Examples of the aliphatic diene-based rubber include α,ω-1,2-polybutadiene glycol, hydrogenated α,ω-1,2-polybutadiene glycol, hydroxyl-terminated 1,4-polybutadiene, liquid polychloroprene, liquid polyisoprene, and liquid natural rubber. Preferred of these diene-based rubbers are polybutadiene-type compounds and partly or completely hydrogenated polybutadiene-type compounds.

The rubber-polyester block copolymer preferably is produced from an aliphatic diene-based rubber having a hydroxyl group at one or both ends of the molecule thereof and an aliphatic lactone by successive ring-opening polymerizing the aliphatic lactone onto the hydroxyl group(s) of the rubber in the presence of a catalyst to form a rubber-polyester block copolymer. In an industrially advantageous method for stably obtaining this block copolymer, an aliphatic diene-based rubber having a hydroxyl group in the molecule thereof is used as a starting material and an aliphatic lactone is polymerized with the hydroxyl group of the rubber by successive ring-opening polymerization in the presence of a catalyst, thereby to form a polyester chain linked to the aliphatic diene-based rubber through the hydroxyl group thereof. A representative example of the aliphatic lactone is ε-caprolactone. Preferred examples of the catalyst for use in the successive ring-opening polymerization for polymerizing the aliphatic lactone onto the hydroxyl group present in the rubber as a functional group include titanium-containing catalysts such as tetrabutyl titanate, tetrapropyl titanate, and tetraethyl titanate, and tin-containing catalysts such as dibutyltin oxide, tin octylate, and stannous chloride. Although the end group of the polyester chain in the block copolymer usually is hydroxyl group, it is preferred that the polyester chain be terminated by a non-reactive group through an ester bond, ether bond, or urethane bond. This is accomplished by acetylation with acetic anhydride or silyl-etherification with a silylating agent.

In the present invention, the amount of the rubber-polyester block copolymer used is generally from 1 to 20% by weight based on the total weight of the polycarbonate resin and the block copolymer. If the amount of the block copolymer is below 1% by weight, the addition of the block copolymer cannot produce a sufficient effect. If the amount thereof exceeds 20% by weight, the deterioration of heat resistance become large.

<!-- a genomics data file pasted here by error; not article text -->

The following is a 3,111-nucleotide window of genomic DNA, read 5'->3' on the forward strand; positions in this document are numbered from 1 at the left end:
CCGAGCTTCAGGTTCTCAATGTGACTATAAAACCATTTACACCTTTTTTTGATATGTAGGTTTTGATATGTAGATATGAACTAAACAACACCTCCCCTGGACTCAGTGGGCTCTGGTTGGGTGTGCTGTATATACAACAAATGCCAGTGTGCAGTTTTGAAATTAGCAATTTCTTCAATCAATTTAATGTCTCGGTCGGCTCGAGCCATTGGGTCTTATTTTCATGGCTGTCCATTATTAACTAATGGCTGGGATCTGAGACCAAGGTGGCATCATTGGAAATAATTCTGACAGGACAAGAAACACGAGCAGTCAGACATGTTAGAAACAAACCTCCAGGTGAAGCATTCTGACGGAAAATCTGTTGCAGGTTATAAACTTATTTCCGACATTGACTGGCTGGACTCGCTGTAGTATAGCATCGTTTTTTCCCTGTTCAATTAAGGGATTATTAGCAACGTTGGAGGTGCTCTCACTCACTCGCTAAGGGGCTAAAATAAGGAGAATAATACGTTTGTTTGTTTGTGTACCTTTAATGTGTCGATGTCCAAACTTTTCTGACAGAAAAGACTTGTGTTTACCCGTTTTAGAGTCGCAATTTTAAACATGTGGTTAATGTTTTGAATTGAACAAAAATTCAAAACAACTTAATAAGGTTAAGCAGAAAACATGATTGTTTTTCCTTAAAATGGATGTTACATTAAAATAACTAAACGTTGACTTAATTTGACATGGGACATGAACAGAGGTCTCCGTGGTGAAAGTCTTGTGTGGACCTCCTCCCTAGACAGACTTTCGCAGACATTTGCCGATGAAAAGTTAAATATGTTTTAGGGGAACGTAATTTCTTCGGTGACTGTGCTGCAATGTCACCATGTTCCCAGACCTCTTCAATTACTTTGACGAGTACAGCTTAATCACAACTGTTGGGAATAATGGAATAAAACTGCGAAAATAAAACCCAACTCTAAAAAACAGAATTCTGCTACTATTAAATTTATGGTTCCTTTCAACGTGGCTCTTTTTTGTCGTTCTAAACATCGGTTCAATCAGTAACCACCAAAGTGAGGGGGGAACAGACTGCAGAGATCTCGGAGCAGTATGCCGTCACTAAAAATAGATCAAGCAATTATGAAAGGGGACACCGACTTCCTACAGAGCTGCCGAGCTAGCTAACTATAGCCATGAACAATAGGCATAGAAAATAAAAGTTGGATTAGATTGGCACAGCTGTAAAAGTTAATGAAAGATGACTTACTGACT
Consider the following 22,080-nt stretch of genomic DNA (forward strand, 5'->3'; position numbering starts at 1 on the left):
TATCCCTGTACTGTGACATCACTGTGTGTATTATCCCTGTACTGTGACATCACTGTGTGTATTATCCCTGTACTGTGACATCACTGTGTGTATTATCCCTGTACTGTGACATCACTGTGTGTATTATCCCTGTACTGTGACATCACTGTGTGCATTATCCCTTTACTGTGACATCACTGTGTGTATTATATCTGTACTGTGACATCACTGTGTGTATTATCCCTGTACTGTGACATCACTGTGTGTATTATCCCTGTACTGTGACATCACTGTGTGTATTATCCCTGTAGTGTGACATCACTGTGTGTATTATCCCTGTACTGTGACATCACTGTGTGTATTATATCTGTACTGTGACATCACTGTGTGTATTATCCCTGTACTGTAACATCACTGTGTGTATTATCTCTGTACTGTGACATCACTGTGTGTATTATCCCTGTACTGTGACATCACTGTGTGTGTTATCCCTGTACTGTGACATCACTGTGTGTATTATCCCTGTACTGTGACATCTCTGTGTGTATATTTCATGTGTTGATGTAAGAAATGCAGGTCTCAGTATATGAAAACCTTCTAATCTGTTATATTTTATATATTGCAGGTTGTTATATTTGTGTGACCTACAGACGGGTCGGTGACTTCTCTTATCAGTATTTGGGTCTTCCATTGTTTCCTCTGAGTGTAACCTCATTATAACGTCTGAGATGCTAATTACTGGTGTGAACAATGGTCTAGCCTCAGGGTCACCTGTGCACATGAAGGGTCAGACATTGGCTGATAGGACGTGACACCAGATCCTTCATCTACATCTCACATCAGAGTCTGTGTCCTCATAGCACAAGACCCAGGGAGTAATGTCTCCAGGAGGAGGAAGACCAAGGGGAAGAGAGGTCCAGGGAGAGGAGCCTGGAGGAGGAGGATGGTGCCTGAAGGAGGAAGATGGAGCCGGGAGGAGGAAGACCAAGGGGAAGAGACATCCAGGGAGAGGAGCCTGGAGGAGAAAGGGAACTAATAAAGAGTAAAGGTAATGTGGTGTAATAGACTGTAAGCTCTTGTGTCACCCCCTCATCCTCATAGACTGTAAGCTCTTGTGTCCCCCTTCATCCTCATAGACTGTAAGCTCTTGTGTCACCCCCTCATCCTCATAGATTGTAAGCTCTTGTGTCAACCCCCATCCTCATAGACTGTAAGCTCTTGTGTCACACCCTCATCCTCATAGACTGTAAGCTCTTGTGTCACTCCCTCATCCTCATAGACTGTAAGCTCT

The filler used in the present invention may be a fibrous, platy, flaky, or powdery filler. Examples of the filler include silica, alumina, titanium oxide, calcium sulfate powder, gypsum, gypsum whiskers, barium sulfate, talc, mica, asbestos, glass fibers, glass beads, glass flakes, carbon fibers, calcium silicate, carbon black, graphite, iron powder, copper powder, molybdenum disulfide, silicon carbide, silicon carbide fibers, silicon nitride, silicon nitride fibers, brass fibers, stainless-steel fibers, potassium titanate fibers, porassium titanate whiskers, titanium oxide whiskers, aromatic polyamide fibers and the like. Particularly preferred fillers for use in the present invention include glass fibers, carbon fibers, and milled glass fibers. The amount of the filler used is preferably from 1 to 200 parts by weight per 100 parts by weight of the sum of the polycarbonate resin and the block copolymer. If the amount of the filler used is below 1 part by weight, the reinforcing effect is small. If the amount thereof exceeds 200 parts by weight, extrusion of the resulting composition becomes difficult.

The composition of the present invention can further contain conventional heat stabilizer, antioxidant, flame retardant, ultraviolet absorber, colorant, release agent, lubricant, and the like.

The present invention will be explained below in more detail with reference to the following Synthesis Example, Examples, and Comparative Examples, but the invention is not limited to the Examples. In these examples, all parts are by weight unless otherwise indicated.

SYNTHESIS EXAMPLE 1 Production of Block Copolymer